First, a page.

Bard College’s annual SummerScape festival presents an array of music and theater and other cultural events with the music end of things centered on a particular composer’s life and milieu. This year, Finnish composer Jean Sibelius was celebrated.
Twelve musical programs and a number of panels and symposia were presented over the course of two weekends. It’s an enormous amount to take in, but if you do as I do and slice in for a day or two of events, it can be exhilarating.
My single visit took place last Sunday, and I want to give a sense of what it’s like from beginning to end.
It’s no complaint to note that from the start of the morning’s program it felt as if I’d come into something well in progress. As I had: Daniel M. Grimley, an Oxford University Sibelius scholar, introduced the program, which was titled “From the Nordic Folk.” He noted that this was yet another exploration of “a story being told throughout the festival,” a story of what defines folk art, centered on the invention of ritual and custom to create a sense of community.
Thus we were treated to two hours of miniatures, works by Scandinavian composers and some heavily influenced by Scandinavia. Leading the former was Norwegian Edvard Grieg, whose Slatter, Op. 72, is a set of dances transcribed from traditional tunes played on the hardanger fiddle, a native instrument that’s essentially a souped-up violin, enhanced sonically by sympathetic strings running under the fingerboard and aesthetically by inlay and rosemaling.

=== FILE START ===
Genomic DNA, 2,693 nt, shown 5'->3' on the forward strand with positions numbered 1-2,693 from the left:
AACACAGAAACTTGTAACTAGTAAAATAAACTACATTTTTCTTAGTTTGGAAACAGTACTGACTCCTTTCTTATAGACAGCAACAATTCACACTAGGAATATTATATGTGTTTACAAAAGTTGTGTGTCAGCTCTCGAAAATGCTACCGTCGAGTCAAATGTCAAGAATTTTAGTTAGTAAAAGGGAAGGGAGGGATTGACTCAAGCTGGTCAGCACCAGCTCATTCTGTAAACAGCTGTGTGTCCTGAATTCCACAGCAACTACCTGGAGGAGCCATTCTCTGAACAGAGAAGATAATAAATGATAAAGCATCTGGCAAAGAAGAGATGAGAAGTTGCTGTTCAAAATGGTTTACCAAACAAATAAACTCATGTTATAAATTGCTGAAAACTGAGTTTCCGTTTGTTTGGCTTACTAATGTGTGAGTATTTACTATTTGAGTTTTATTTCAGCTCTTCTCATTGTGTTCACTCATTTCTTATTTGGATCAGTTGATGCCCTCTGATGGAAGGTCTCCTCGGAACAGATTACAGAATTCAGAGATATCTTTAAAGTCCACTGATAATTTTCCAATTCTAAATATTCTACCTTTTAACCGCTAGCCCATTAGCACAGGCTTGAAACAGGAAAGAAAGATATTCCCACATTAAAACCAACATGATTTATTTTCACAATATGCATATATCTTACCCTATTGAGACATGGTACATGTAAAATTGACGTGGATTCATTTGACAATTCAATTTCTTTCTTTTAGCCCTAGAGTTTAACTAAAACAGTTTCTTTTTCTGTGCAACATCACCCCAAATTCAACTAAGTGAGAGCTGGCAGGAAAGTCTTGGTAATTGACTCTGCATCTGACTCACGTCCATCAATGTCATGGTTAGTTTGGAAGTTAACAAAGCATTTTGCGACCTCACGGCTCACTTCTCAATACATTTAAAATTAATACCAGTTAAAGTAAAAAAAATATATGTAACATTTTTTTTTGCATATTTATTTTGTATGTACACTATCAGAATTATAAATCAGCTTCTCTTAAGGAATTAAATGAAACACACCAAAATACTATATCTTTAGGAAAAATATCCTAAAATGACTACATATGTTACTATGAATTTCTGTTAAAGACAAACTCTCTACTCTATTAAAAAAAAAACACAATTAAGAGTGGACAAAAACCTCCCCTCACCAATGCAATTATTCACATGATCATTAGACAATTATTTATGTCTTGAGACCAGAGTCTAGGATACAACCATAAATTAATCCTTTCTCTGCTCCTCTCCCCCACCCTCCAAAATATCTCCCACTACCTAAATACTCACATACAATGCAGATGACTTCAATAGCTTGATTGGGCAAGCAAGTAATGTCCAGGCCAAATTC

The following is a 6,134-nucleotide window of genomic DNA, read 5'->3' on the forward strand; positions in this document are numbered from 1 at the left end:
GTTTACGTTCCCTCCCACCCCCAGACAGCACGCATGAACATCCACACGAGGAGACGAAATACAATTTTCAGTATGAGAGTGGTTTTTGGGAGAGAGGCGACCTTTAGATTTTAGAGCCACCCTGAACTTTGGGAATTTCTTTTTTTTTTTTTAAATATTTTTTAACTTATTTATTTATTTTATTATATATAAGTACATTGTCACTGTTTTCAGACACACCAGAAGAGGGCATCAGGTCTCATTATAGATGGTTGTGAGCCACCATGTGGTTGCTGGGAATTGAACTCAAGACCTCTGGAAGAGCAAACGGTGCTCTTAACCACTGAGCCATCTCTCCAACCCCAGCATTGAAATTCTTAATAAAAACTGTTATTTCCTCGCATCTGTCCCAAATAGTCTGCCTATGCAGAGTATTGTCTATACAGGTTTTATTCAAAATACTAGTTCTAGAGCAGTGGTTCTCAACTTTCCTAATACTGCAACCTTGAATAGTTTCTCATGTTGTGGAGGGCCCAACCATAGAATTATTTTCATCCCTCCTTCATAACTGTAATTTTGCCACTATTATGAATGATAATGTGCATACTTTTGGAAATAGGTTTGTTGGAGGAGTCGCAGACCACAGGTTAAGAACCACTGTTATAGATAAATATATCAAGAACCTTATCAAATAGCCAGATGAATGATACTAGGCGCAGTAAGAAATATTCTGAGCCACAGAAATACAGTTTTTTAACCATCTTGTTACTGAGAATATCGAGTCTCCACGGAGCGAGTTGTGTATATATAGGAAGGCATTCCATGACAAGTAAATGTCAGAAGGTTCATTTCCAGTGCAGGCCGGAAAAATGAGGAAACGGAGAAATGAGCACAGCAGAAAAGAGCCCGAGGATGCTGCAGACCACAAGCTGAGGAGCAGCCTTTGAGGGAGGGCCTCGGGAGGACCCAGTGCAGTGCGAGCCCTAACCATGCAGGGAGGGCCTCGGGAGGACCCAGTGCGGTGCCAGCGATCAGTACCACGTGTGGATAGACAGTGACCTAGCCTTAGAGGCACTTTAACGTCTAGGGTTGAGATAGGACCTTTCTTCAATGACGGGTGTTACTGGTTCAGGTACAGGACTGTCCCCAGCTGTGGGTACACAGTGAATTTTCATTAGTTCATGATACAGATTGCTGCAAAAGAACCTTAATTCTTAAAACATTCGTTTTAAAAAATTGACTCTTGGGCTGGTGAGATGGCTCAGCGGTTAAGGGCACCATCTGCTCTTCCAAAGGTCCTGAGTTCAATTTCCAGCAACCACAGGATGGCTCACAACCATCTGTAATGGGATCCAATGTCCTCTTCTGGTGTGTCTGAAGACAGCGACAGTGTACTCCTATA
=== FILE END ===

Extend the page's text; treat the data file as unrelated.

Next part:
Piia Kleemola, an amazing performer who specializes in Scandinavian and Irish fiddle tunes, demonstrated the hardanger sound. Although she used a regular violin, the layers of double-stops, drones and trills was clearly conveyed, and Grieg’s versions—played beautifully by pianist Orion Weiss—were shown to be all the more inspired. Kleemola also played, and in one instance, sang (such a gorgeous, unaffected voice!) characteristic versions of three of the songs that inspired a setting of six by Sibelius, which then were played by pianist Anna Polonsky.
Folksong harvesting from Hungary and Poland was represented by works by Bartók and Szymanowski, respectively, while Percy Grainger’s Scandinavian Suite was the charming work of a polymathic polyglot, three movements of which were excellently played by cellist Sophie Shao and pianist Pei-Yao Wang.
Pack a lunch. You’ll get about an hour for it, and picnic tables are hidden here and there on the handsome campus.
Where Grimley’s commentary ran throughout the morning event, Veijo Murtomäki, a professor of music history at Finland’s Sibelius Academy, introduced the afternoon program with a single pre-concert talk the substance of which was occluded by his heavy accent. But the program itself featured Sibelius’s String Quartet in D Minor, subtitled “Intimate Voices,” a piece that begins with a runic dialogue between violin and cello, that pays tribute to the Kalevala, a hugely influential 19th-century collection of Karelian rune songs that describe a mythology that heavily influenced many of that composer’s works. The Daedalus Quartet gave a masterful performance.
Works by three Finnish near-coevals of Sibelius also were performed: A six-song cycle by Leevi Madetoja titled Syksy (“Autumn”), settings of melancholy texts by Hilja Onerva, the composer’s wife. Soprano Marguerite Krull gave an affecting, passionate voice to these short pieces with long melodic lines but spare melodic material except for a touch of Puccini-like fervor here and there. Pianist Polonsky was the superb accompanist.